I think this is the same as the question 'Why is one not prime?' It cannot be written as the product of two proper factors. – Simon Wadsley Aug 27 '10 at 9:30

Any programming languages based on lambda calculus (Haskell, (OCa)ML, Clean, Coq, Agda) forms a category -- in many different ways, in fact. One way is to have an object for each type of the language and a morphism for each well-typed expression with exactly one free variable. If the programming language has linear types then this category will not have a terminal object, since such an object would imply the ability to "discard" a value of any type.

Linear types are extremely useful in giving pure functional programming languages the ability to express side-effecting operations. Loosely, you have a linear type called "world"; every impure function both takes and returns a value of that type (and perhaps other values too). Since you can't duplicate or discard a "world", its handling imposes a deterministic evaluation order on all of the impure functions, and program transformations will not alter this order. The aggregate result of the side effects can then be reasoned about (formally, even).

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With a non-strict language like Haskell, there is no initial object either (without the need to bring linearity into the picture). The naive choice would be the empty type, but a lazy function defined on the empty type can still return a value (any value it likes) if it never tries to inspect its argument. – Mike Shulman Sep 3 '10 at 7:00
Egad. Somehow I managed to answer the question "... without a terminal object" when the question asked clearly said "initial object". – Adam Sep 3 '10 at 18:19

In universal algebra and model theory, one usually requires that the underlying set be non-empty. If the signature has constants in it, then this is no restriction, but otherwise, there is no initial object. For example, under this definition there is no initial object in the category of semigroups. The reason for this restriction is that bad things happen to first-order logic when the underying carrier set is empty. Many standard theorems break down when you allow the empty domain. For example, the following theorem of first-order logic $$ \forall x P(x) \rightarrow \exists x P(x) $$ becomess false.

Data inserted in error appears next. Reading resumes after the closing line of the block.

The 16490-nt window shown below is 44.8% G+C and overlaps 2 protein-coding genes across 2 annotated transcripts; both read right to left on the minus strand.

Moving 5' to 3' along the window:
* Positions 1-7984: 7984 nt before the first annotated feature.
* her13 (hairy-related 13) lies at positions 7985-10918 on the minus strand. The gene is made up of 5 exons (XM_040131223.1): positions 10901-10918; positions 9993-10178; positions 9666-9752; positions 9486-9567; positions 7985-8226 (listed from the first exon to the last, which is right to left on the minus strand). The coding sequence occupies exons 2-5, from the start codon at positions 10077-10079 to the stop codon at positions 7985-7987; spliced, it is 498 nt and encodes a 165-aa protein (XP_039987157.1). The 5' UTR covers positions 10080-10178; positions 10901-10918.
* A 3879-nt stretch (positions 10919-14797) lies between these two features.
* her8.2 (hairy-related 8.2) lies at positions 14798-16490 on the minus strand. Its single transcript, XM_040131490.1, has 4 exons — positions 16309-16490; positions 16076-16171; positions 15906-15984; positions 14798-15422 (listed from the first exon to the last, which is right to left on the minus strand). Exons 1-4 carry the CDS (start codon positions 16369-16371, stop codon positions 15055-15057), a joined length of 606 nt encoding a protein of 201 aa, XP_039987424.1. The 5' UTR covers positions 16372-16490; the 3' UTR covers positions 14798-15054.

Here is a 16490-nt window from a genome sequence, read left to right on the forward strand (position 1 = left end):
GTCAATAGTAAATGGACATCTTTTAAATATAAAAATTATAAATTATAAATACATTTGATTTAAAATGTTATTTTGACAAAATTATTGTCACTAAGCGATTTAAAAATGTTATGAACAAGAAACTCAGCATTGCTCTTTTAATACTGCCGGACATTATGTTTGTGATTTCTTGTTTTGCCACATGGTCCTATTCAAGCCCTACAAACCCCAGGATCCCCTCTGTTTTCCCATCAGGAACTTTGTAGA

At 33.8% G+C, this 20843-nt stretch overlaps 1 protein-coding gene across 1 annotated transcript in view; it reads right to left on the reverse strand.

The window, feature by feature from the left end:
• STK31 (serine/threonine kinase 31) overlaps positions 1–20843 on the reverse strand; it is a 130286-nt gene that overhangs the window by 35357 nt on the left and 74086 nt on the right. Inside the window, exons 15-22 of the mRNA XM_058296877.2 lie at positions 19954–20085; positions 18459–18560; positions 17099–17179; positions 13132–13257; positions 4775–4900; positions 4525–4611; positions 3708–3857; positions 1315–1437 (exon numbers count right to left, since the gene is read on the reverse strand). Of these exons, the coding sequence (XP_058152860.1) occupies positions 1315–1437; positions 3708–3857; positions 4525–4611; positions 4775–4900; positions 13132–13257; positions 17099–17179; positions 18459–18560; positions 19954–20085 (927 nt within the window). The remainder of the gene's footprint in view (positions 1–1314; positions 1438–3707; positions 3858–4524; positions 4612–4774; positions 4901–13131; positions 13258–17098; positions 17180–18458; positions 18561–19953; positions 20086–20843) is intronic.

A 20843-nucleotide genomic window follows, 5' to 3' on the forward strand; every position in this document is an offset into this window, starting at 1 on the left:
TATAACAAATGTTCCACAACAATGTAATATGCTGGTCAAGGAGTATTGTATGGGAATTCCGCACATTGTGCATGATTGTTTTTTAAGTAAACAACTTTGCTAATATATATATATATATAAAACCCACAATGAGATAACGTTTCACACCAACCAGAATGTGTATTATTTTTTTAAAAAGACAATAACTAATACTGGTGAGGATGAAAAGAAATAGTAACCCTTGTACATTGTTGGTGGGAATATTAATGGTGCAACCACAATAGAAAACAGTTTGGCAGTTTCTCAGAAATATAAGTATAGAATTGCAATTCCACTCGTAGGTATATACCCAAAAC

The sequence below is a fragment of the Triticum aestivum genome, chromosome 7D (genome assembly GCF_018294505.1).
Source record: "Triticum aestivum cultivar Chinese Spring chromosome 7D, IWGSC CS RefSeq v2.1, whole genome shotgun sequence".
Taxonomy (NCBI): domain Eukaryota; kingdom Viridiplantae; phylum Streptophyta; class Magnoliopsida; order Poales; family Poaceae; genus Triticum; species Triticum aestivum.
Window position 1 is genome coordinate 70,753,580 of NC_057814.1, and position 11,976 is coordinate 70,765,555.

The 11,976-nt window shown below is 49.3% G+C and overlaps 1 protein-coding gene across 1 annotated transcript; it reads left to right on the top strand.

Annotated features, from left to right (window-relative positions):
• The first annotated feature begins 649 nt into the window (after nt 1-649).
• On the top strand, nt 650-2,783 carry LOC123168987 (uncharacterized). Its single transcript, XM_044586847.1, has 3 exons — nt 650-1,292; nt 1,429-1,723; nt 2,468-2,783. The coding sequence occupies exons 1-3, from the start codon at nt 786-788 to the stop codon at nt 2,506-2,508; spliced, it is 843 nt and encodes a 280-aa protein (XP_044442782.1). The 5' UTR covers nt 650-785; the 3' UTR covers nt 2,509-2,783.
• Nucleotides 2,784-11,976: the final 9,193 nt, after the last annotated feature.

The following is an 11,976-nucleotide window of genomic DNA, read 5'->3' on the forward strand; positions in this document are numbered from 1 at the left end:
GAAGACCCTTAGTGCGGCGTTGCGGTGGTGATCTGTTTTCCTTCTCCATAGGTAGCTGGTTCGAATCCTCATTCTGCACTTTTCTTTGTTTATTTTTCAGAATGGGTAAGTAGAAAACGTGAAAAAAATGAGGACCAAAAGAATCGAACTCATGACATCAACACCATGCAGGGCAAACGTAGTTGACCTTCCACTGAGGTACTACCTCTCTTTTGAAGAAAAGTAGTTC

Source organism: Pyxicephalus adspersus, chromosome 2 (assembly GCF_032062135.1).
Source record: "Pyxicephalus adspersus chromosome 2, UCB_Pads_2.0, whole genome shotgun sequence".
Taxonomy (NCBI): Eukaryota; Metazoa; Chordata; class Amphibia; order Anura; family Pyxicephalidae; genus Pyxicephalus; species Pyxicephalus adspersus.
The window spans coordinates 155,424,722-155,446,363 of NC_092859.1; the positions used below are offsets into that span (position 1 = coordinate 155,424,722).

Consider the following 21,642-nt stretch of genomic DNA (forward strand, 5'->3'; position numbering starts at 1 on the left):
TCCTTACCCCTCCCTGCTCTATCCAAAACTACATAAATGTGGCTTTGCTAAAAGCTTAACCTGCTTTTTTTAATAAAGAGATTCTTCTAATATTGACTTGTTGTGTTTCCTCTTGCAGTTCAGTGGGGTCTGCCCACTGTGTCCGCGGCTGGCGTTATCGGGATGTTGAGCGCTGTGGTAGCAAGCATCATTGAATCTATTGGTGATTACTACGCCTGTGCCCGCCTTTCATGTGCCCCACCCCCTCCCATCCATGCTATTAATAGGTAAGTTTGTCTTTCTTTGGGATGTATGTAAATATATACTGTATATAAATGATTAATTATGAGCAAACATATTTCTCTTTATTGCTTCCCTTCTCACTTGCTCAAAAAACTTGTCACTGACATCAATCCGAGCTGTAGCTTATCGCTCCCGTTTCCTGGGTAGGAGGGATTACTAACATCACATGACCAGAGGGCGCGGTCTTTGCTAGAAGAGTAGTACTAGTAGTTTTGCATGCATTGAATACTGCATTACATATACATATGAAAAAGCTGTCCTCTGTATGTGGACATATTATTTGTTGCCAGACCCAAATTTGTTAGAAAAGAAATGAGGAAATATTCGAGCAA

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The category of fields has no initial object: It has one connected component for each characteristic, each of which has an initial object (this is a special case of Urs Schreiber's general remark about non-connected categories, but one I care about...)

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Let R be the hyperfinite type III1 factor (if you don't know what that is, "let R be a ring" is a good enough approximation). The following category is equivalent to the category of R-R-bimodules on infinite dimensional separable Hilbert spaces.

Objects: Unital ring homomorphisms RR.
Morphisms: Hom(φ,ψ) = {xR : ∀yR, x φ(y) = ψ(y) x }

Composition of morphisms is given by multiplication in R. This category is actually a strict monoidal, with monoidal structure given by composition of ring homomorphisms.

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The category of CDG-rings (curved DG-rings) does not have an initial object. (A CDG-ring B = (B,d,h) is a graded ring B endowed with an odd derivation d of degree 1 and an element h of degree 2 such that d2(b) = [h,b] for any b from B and d(h)=0. A morphism of CDG-rings (B,d_B,h_B) → (A,d_A,h_A) is a pair (f,a), where f is a morphism of graded rings A → B and a is an element of A of degree 1 such that f(d_B(b)) = d_A(f(b)) + [a,f(b)] for any b from B and f(h_B) = h_A + d_A(a) + a2, where [,] denotes the supercommutator (with signs). I leave the definition of the composition of morphisms to the readers of this answer.)